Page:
Thinking About Micro-Services

by | Apr 5, 2016

I’ve been thinking about micro-services lately as a way to organize projects. I think I understand the concept better when I think of them like dynamically-linked libraries.  At first, it seemed inefficient to have different services communicate through HTTP calls instead of just using them in memory functions. However, by separating small components into different independent services, it allows updates to occur to only the service like updating a DLL, instead of having to update the entire app. The benefits are worth it, to try as an experiment, at least. They provide strong module boundaries, allow for independent deployment and allow an agnostic choice of technologies to work together as a system.

The strong boundaries between services are enforced at a functional level. The service has to have an API for other services to communicate with it. Each service has to check the status and health of itself and other services. Since each service is independent, they allow for a higher granularity of testing. To be truly independent, each service must manage its own database. The database can be collocated on the same machine, lowering the latency between the app and the database. To get data from another service, you need to use the other service’s API, not a database query. While projects with submodules can enforce more modularity, there is still a certain amount of glue code needed for reusability. The benefit of a truly independent service is that it’s easier to scale up to multiple instances based on the demand of said service, instead of the entire app.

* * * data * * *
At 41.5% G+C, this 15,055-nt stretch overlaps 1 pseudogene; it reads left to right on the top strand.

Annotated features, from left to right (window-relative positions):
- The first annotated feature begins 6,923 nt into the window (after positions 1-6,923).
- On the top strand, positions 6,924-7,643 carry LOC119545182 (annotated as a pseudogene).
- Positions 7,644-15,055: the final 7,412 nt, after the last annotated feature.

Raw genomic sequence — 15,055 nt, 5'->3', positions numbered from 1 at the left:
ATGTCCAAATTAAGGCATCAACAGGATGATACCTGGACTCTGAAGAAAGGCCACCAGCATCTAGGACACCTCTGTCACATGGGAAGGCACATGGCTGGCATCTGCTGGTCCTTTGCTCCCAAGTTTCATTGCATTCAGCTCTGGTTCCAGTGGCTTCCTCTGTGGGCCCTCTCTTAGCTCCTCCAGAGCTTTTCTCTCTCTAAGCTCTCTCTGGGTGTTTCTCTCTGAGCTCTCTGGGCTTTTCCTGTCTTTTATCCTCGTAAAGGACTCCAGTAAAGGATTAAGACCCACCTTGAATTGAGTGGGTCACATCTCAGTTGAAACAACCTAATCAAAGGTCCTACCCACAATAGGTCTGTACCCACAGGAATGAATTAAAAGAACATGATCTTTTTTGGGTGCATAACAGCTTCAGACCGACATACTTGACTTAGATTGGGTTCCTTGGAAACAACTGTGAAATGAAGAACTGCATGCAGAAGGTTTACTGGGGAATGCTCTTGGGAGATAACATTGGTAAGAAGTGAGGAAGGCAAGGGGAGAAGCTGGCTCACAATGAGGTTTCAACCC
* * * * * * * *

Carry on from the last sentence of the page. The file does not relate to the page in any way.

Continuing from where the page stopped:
Things you need for micro-services to work.

• A container technology like Docker, and a management of multiple containers to work together like kubernetes.
• A private container repository like Docker Hub for the containers.
• Kubernetes can deal with distributing the micro-service containers across the servers, automatically scaling across one or multiple machines to fully utilize resources. It can run locally on your laptop and have the same distributed container system used in production as when developing the code.


The negatives of microservices are that it increases operational complexity, creates a distributed system, and is only eventually consistent. The operation complexity is dividing a project into independent service containers, instead of a simple project with all code inside one repository. Now you really need a container cluster manager like Kubernetes instead of a simple git pull. Its only eventual;y consistent because it decentralizes data management.

What happens when you rewrite your monolithic app into microservices? What if you increase complexity, make the app slower, and use more costly service providers? Technology keeps changing, container technology will keep improving in efficiency. I think its an idea worth exploring.

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